About fifteen or sixteen years ago, my wife and I had a few friends over for dinner. Among the guests was a woman who we’ll call Emily, because that is what I assume her parents named her. At the very least that was what everybody called her.
I made three courses from the cookbook of the restaurant where Emily and I were working at the time – I was a waiter and Emily filled in as a hostess or waiter whenever needed. She had been best friends with the chef/owner’s daughter since high school and practically grew up in the restaurant. There were few jobs she couldn’t do.
My dinner was a disaster. Everything was off. The results were either bland or over spiced depending on the course. I couldn’t understand it.
“You didn’t follow the recipes in the book did you?” asked Emily.
“To a tee.” I replied.
“Ha!” she laughed.
To be sure that the dishes in her book were easily reproduced by a home cook the chef/owner enlisted the aide of her daughter and her best friend Emily, both sixteen years old at the time. The idea was that over the course of the summer the two young girls would, unaided, test the recipes and change them as needed. If two teenagers can follow the recipes in her book, surmised the chef, anyone can. She more or less turned editorial control over to the girls.
“We were so stoned that summer.” said Emily, and my trust in cookbooks died that day.
I still buy them. I still love them. I still more or less follow the recipes. The difference is that now I see them as more guides than dictates.
Every cook hits that point where confidence and preference take the reins over appeals to authority. Marcella Hazan (her name be praised) may say dice a whole onion, but I think half will do and oh, look. She left out garlic. I can fix that.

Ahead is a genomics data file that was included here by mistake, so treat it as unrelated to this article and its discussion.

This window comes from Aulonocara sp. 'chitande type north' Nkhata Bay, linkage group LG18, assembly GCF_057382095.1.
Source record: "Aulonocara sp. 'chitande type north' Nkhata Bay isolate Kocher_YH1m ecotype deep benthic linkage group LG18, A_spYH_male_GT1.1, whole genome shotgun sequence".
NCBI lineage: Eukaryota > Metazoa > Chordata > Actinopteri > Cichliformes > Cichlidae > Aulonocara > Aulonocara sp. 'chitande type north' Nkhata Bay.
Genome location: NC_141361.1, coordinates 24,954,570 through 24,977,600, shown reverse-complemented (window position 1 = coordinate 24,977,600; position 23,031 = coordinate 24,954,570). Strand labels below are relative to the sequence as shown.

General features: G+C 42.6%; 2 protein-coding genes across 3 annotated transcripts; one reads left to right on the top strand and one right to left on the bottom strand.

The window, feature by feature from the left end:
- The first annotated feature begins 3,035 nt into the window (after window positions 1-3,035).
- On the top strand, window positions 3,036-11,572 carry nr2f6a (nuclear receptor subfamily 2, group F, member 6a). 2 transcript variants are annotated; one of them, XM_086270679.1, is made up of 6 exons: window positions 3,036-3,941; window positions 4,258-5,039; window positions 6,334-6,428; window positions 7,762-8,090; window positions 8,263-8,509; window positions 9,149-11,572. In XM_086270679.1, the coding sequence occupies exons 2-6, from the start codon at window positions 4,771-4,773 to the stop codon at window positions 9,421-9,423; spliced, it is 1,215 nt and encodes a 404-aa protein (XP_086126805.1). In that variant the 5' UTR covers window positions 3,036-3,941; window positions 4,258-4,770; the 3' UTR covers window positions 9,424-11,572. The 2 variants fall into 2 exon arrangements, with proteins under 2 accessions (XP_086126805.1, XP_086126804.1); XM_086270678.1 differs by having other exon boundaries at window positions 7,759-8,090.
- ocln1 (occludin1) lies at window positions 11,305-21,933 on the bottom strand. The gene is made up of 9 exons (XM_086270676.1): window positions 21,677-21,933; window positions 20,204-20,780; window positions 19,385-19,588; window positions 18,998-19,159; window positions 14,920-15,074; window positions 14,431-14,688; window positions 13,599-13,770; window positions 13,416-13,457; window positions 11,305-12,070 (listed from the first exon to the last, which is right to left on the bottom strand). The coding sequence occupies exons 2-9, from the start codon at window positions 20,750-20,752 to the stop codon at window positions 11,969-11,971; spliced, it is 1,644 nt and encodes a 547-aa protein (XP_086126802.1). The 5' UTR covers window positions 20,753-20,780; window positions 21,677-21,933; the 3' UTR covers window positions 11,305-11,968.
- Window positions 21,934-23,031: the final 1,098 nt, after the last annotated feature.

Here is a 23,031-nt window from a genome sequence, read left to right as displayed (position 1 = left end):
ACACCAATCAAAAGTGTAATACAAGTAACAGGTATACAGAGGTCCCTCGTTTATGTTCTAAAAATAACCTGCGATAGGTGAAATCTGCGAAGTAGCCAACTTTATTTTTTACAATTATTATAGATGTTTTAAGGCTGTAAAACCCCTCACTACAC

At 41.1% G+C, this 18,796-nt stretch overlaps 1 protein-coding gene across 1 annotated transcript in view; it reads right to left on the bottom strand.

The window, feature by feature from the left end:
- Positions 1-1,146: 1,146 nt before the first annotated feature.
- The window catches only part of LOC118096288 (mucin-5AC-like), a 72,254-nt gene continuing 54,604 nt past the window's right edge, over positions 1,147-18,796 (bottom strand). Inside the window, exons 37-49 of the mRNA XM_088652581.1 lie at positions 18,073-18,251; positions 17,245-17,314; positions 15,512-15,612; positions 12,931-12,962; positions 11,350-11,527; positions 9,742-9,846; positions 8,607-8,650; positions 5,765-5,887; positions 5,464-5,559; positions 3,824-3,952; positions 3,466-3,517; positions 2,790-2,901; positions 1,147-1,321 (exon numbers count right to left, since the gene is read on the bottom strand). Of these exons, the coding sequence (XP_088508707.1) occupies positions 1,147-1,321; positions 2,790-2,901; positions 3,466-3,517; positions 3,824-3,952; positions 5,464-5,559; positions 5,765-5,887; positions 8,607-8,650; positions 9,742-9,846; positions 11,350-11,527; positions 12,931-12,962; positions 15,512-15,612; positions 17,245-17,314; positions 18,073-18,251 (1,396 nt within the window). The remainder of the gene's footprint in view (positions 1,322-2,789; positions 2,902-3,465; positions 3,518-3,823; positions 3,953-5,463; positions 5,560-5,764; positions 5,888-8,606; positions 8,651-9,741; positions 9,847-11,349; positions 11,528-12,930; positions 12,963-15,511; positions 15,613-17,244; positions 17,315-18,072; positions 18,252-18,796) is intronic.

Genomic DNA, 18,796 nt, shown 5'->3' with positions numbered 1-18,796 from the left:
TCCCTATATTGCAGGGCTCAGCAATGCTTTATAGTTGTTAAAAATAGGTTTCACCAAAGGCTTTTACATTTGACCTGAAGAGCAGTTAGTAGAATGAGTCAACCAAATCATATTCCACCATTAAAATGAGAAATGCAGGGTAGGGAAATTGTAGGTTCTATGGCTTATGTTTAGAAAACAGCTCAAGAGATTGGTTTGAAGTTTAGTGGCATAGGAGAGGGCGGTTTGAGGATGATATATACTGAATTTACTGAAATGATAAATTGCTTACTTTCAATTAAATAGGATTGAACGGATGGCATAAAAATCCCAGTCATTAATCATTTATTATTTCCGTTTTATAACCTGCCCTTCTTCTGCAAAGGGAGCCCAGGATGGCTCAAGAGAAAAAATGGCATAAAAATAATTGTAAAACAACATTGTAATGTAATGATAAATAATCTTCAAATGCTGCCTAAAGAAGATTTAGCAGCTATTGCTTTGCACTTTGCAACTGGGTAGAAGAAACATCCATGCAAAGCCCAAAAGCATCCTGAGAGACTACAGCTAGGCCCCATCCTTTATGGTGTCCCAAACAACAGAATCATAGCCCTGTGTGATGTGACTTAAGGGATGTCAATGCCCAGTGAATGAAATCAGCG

For a long time, I would stay true to a recipe the first time I made something new. I wanted to establish a baseline and decide where to go from there. Not so much anymore. If I read something that looks off to me I go my own way and inject the fix right from the start. What’s the point of experience if you ignore the lessons learned.
I don’t fret over precise measurements because the whole idea is a bit absurd. The perfect amount of salt for a quart of tomato sauce is not a tablespoon. The exact amount of white wine needed to deglaze your lamb pan for a sauce is not a cup. We accept these quantities because they are in the ballpark and we have the tools to measure a tablespoon or a cup. So eyeball a few glugs of olive oil. A handful of herbs or a pinch of salt is just fine. Taste and correct.
For whatever reason I do follow the recipe closer when it’s something I make often but is sufficiently different from my custom. I want to see why. Recently, I was given an amazing cookbook called Rome: Centuries in an Italian Kitchen by Katie and Giancarlo Caldesi. I like my carbonara a great deal, but they had one that promised to be an approximation of the carbonara served at the famous Roman restaurant, Roscioli’s. I had to try their way. Cooking a dish as served in Rome it is not the same as travelling there, but it’s a Roman experience of a sort.
For the same reason I’m apt to be truer to a recipe if in the introduction I read that a particular preparation is distinct to a region. Do the Apulians like their chicken cacciatore spicier than the Peidmont… what?…Peidmontese? No idea, but I’d abandon my tried and true to find out.
If I could be indulged a moment, I’d like to take an already rambling post out on a tangent. I’ve often referred to Pat Conroy as a “cookbook whore” popping up across the Southeast, writing introductions for many of the finest chefs in the region. I figured he was pimping himself out in order to get free food. I would. But I just looked at my kitchen bookshelves and I can only find two with an opening by him. So, sorry Pat. My apologies for disparaging your name.